Legal action served against London Bullion Market Association following alleged human rights abuses at Tanzanian gold mine
A legal case has been served on the London Bullion Market Association (LBMA) alleging that it is wrongly certifying gold from a mine in Africa as being free from serious human rights abuses. The LBMA oversees the vast London gold market, the largest in the world.
Posted on 15 August 2023
The legal issues raised by this case centre on whether a certification body, like the LBMA, can be held legally responsible for a flawed certification process which causes or contributes to ongoing human rights abuses.
The claim, filed in the High Court in London in December 2022, has now been served by the families of two artisanal miners. The miners were killed in 2019 while prospecting for gold at the North Mara Gold Mine in Tanzania. Both were 23 years old at the time of their deaths.
The mine is majority-owned by Canadian multinational Barrick Gold Corporation, one of the world’s largest gold mining companies. Both individuals’ names have been anonymised to protect their families.
The service of the claim on the defendants means that a detailed Particulars of Claim, the document setting out the families’ case, has been provided to the LBMA and lodged with the High Court in London. In response, the LBMA have indicated an intention to challenge whether the English courts are the right place for the case to be heard.
The claimants allege that the LBMA was wrongly certifying that gold sourced from the mine was untainted by serious and widespread human rights abuses. At the time of the claimants’ deaths the LBMA continued (and continues today) to certify gold sourced from the mine as “good delivery” gold under its “Responsible Gold” standard. This is despite the mine being associated with a widely reported pattern of systematic human rights abuses over many years.
Instead, it is argued in the legal claim, the LBMA should have followed its own rules and sanctioned the refiner by suspending or removing it from the LBMA’s Good Delivery List.
By issuing its Responsible Gold certificate, the LBMA is verifying to the market and general public that (1) gold refined from the mine constituted “Good Delivery” gold which was responsibly sourced and (2) that the refiner was complying with the LBMA’s Responsible Gold Guidance.
Only “Good Delivery” gold is free to be traded on the London bullion market, with around US$275 billion being traded in London each week. The families argue that a certifying body, like the LBMA, owes a duty of care to victims of human rights abuses following a failure to properly enforce its own policies and guidelines.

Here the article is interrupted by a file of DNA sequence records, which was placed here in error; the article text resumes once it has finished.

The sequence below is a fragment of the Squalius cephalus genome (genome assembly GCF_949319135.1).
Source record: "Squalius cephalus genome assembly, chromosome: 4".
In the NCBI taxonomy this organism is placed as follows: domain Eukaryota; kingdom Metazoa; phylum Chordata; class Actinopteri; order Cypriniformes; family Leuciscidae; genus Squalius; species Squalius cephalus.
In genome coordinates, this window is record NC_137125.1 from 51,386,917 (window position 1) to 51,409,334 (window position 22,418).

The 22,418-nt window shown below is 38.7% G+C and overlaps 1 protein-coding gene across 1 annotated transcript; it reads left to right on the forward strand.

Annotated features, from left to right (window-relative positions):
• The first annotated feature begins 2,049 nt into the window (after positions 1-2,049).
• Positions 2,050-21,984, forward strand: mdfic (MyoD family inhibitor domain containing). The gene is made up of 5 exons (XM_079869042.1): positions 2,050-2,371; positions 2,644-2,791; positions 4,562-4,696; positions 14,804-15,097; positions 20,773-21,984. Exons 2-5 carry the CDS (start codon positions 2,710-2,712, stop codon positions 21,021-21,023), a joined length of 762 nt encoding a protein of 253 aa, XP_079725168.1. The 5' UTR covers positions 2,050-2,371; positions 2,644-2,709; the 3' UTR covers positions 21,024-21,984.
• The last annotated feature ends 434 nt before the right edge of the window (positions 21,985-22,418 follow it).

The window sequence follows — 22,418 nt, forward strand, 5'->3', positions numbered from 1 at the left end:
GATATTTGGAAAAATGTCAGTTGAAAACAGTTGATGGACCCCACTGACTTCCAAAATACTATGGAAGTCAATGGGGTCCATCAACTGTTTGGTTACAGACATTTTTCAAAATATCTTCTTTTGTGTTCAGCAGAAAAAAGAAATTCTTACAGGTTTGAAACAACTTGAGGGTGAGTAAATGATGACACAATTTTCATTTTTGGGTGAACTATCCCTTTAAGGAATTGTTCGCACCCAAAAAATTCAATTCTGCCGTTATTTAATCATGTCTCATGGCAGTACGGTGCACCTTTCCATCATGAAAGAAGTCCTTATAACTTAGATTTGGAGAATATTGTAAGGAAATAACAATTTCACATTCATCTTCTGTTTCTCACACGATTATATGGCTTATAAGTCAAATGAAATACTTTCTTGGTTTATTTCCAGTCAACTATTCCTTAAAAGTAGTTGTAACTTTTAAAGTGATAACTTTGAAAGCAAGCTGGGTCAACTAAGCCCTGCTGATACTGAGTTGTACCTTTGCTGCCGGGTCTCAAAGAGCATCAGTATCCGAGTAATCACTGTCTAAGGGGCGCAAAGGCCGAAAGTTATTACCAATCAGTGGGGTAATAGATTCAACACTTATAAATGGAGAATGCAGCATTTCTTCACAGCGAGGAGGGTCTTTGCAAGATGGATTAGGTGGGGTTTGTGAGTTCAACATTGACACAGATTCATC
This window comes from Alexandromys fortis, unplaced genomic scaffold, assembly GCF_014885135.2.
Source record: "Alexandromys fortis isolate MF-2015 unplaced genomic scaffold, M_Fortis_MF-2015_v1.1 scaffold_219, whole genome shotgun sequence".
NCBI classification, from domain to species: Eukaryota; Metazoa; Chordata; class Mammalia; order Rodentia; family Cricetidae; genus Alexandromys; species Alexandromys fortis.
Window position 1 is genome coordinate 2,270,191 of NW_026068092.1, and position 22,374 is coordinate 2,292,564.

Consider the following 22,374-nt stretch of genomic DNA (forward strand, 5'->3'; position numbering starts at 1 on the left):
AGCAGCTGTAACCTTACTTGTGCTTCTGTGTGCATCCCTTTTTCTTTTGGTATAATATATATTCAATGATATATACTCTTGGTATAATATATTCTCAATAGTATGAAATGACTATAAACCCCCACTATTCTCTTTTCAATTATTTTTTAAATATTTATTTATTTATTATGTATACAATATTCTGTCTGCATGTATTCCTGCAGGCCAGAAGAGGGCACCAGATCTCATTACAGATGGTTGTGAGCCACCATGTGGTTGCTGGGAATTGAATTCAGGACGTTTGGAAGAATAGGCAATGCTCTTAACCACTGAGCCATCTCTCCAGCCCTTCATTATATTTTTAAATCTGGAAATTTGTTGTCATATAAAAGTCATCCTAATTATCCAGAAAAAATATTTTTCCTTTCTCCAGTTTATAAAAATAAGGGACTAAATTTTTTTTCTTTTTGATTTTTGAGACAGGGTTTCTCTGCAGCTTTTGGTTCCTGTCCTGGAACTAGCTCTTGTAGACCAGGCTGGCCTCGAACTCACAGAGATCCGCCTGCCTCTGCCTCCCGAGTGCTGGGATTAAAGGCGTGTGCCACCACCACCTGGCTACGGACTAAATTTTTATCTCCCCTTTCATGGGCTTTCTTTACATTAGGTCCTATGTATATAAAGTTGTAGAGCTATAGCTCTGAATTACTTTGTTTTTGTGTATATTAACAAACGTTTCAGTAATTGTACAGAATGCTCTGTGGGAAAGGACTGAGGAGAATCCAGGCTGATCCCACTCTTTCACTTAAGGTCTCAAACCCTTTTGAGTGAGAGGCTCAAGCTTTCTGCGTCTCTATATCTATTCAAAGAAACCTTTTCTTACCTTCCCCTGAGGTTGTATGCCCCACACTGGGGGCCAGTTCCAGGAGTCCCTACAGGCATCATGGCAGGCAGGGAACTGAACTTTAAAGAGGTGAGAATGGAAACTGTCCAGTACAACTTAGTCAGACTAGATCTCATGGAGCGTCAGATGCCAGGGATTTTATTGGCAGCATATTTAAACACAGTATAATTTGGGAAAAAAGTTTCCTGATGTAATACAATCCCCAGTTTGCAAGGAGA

The effect of removing LBMA accreditation and its Responsible Gold Certificate would, the claimants argue, be commercially and reputationally disastrous for the refiner and would have forced the mine to finally put a stop to the systematic human rights abuse of artisanal miners. If this had happened, the families believe that ZZZ and ZZY would still be alive.
ZZZ was killed in July 2019 after entering the mine to prospect for gold. His family allege he was violently assaulted by security guards and/or Tanzanian police officers assigned to provide security at the mine. ZZZ suffered a gunshot wound which caused a compound fracture of his tibia/fibula and he died from a loss of blood.
ZZY was killed in December 2019. His family allege that he had been prospecting for gold at a tailings (waste material) site before Tanzanian police officers arrived and opened fire with live ammunition and tear gas. ZZY was shot in the back and died from his wound.
Wider reporting of the issues at the Mine
There is a long and troubling history of allegations of systemic human rights abuses committed against local people in and around the mine. Various NGOs have reported on over 100 killings or incidents of serious violence, such as torture, linked to the mine between 2009 and 2022, as well as numerous allegations of police abuse around the mine.
These allegations have resulted in three legal actions being commenced by Tanzanian nationals against Barrick Gold or its subsidiaries in English or Canadian courts. The first was filed in English courts by Leigh Day in 2013. The second was also filed in English courts in 2019, and the third was filed in Canadian courts in 2022.
Civil society groups, including RAID, Global Witness and SWISSAID, have repeatedly raised concerns regarding the failure of the LBMA’s Responsible Sourcing programme to curtail human rights abuse and illicit gold in supply chains. In 2020 and 2022, corporate watchdog RAID filed detailed submissions with the LBMA, urging it to stop the trade in tainted gold from the North Mara mine.
Daniel Leader, partner at Leigh Day, said:
“Serving this case against the London Bullion Market Association in the High Court is an important step forward in our clients’ fight for justice. Certification bodies should never be used as a smokescreen to cover up serious human rights and environmental abuses. It’s time for the LBMA to be held to account for allowing gold tainted by alleged human rights abuses to be traded freely in London.”
Alex Wessely, senior associate at Leigh Day, added:
“Despite reports of serious human rights violations at the North Mara mine, the LBMA has continued to issue a ‘Responsible Gold Certificate’ to the company which refines the gold. This has allowed gold from the mine to access the London gold market, which is the largest in the world. Our clients strongly believe that if a certification body is effectively allowing human rights abuses to continue, they must be held to account.”